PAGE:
With years of personal use and high-quality results with Soundcraft consoles, SSE Project Manager, Dan Bennett is well-acquainted with the Vi6 digital consoles. “Soundcraft is personally becoming a favorite of mine for specs,” he said.
“The amount of channels available with the Vi6s were perfect for this type of event and the surface features ensured the utmost quality for the performance.”
Under tremendous pressure dealing with inclement weather, narrow deadlines and organizing a concert-style sound system for the Pope, SSE utilized one Vi6 for the monitors and another Vi6 plus a Vi1 console for the FOH management.
It was vital to the organizers that the seating area sounded perfect for the Pope’s service.
“We were able to keep the large stage and all of the entertainment under control with the Vi6s as if it were a large concert, while still offering a peaceful worship service environment for the Papal mass itself,” said Bennett.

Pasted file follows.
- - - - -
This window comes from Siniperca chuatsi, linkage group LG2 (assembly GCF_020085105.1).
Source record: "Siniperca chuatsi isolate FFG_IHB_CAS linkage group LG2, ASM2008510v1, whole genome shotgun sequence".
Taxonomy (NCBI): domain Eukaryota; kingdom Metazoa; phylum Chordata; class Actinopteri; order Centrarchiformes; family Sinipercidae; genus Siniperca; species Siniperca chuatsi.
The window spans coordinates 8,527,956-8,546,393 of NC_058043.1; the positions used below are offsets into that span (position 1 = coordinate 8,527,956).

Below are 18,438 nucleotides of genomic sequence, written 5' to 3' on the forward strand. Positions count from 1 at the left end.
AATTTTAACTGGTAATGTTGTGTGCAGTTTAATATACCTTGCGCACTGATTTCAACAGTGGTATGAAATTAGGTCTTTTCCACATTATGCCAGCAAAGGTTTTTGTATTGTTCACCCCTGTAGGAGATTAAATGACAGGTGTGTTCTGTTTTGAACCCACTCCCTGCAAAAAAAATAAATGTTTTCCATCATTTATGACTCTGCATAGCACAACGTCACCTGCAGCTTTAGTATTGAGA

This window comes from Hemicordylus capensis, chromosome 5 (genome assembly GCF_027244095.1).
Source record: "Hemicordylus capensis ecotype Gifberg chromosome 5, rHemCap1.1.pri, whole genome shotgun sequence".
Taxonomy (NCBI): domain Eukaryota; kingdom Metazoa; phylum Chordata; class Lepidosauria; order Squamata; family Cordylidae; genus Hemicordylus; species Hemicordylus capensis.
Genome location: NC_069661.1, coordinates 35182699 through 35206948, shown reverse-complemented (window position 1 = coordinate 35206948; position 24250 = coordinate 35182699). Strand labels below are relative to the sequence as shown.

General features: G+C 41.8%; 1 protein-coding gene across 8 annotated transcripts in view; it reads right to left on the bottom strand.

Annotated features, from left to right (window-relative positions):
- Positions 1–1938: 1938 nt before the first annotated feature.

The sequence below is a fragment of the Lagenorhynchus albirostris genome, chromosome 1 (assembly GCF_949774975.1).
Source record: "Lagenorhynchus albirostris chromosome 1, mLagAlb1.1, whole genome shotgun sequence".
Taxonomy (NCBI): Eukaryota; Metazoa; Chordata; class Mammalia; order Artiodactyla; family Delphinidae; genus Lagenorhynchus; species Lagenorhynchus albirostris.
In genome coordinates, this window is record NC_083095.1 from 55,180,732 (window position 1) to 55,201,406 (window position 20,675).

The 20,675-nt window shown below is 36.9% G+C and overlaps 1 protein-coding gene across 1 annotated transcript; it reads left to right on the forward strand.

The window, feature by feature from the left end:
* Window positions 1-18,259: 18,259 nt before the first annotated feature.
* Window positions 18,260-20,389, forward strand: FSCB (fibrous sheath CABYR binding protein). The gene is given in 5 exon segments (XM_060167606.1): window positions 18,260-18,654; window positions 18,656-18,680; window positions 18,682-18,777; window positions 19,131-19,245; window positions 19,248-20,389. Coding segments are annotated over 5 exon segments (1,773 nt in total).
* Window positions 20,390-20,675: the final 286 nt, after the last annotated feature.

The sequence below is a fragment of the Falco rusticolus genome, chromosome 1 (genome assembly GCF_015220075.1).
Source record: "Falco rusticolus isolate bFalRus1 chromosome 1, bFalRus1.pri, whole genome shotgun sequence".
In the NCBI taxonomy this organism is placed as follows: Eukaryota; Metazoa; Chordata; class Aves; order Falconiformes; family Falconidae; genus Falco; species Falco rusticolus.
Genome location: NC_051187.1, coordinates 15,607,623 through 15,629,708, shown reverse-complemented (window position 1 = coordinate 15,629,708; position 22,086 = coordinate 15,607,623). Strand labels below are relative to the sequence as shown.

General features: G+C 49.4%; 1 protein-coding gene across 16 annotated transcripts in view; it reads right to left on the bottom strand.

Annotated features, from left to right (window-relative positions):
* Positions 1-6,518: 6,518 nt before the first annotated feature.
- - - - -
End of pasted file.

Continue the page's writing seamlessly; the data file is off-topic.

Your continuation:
“Everything was absolutely perfect and we couldn’t have asked for a better job all around from the team or the Vi6s.”
The Soundcraft Vi6 digital console uses a derivation of the Studer Vistonics touch screen user interface to allow engineers to operate the desk intuitively. With 96 mono inputs and 35 outputs, the console is one of the most comprehensive and detailed, yet simple-to-use boards in the industry.
SSE purchased the Vi6 consoles through Sound Technology, Soundcraft’s UK distributor.
TC Electronic LM2 Loudness Meter Makes Stateside Debut At AES 2010
With the LM 2 TC Electronic has taken on a important leadership role in the global loudness control concern.
TC Electronic will be bringing its LM2 stereo loudness and true-peak level meter to the U.S. market by debuting the advanced technology at this year’s AES 2010.
The LM2 meter enables unprecedented levels of loudness precision and quality in audio applications, eliminating level jumps and other aural inconsistencies for polished sound.
With this new product, TC Electronic is taking an important leadership role in the worldwide concern for loudness standardization.
The new LM2 is one of the first products on the market today that complies with the European R128 loudness standard, as well as U.S. standards.